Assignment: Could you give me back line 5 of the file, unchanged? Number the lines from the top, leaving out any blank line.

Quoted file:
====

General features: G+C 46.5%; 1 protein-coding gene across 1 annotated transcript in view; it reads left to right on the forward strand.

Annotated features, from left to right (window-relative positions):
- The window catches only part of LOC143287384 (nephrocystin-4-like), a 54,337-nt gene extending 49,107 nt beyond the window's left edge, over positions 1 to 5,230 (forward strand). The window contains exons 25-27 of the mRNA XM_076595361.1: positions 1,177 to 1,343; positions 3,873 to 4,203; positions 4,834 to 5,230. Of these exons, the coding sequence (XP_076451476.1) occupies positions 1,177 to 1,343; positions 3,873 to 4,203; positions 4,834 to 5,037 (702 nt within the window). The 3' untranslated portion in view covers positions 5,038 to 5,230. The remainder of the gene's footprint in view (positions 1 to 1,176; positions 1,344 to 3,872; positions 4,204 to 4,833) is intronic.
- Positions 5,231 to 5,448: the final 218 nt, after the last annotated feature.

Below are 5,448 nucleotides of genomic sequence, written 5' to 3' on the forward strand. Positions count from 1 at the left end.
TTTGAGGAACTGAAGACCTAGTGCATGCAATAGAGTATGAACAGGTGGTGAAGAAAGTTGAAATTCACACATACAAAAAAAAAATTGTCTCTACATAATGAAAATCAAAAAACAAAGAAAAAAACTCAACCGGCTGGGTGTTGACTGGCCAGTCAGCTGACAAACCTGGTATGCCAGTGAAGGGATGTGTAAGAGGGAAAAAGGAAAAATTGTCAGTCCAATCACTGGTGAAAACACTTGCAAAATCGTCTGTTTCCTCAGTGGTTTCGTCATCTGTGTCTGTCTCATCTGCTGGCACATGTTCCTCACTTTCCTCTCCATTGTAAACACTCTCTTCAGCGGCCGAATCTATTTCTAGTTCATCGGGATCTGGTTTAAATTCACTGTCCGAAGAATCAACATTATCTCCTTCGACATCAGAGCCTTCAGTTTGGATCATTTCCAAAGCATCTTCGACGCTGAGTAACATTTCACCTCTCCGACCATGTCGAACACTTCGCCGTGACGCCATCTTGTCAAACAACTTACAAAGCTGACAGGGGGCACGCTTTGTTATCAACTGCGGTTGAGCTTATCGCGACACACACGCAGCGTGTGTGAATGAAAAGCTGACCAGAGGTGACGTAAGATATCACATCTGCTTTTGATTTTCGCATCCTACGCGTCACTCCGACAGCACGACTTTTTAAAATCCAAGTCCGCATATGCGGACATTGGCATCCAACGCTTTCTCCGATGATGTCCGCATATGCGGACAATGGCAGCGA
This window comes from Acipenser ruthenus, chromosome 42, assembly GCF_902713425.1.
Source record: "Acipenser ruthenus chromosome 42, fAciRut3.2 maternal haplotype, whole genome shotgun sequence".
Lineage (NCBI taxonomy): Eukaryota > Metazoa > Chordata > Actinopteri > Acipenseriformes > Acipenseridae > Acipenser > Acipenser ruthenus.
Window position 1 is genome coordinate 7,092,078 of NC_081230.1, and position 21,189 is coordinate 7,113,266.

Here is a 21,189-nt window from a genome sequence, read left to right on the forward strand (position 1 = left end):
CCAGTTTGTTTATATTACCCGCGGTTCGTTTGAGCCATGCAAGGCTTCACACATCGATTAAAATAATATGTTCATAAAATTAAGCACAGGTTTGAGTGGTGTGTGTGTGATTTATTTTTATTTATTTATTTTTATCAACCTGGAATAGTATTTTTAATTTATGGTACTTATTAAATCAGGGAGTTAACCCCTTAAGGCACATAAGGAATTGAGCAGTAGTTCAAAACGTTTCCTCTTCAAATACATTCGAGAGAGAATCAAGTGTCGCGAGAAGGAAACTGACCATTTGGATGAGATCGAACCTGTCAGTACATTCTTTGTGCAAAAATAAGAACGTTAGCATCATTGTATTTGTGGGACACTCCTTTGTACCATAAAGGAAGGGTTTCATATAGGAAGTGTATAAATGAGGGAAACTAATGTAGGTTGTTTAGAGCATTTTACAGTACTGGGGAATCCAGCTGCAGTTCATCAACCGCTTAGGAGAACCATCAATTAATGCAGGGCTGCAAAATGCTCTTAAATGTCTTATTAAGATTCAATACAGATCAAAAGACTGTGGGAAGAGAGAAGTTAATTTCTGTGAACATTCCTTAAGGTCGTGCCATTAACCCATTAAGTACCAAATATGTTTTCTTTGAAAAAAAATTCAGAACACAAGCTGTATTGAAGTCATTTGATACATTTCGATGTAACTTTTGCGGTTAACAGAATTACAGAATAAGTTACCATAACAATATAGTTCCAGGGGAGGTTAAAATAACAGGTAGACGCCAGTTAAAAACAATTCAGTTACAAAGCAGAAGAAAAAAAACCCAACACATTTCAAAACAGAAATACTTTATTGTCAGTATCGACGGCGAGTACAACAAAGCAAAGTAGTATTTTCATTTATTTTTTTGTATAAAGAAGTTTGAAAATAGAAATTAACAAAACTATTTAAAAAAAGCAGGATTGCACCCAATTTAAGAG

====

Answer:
Below are 5,448 nucleotides of genomic sequence, written 5' to 3' on the forward strand. Positions count from 1 at the left end.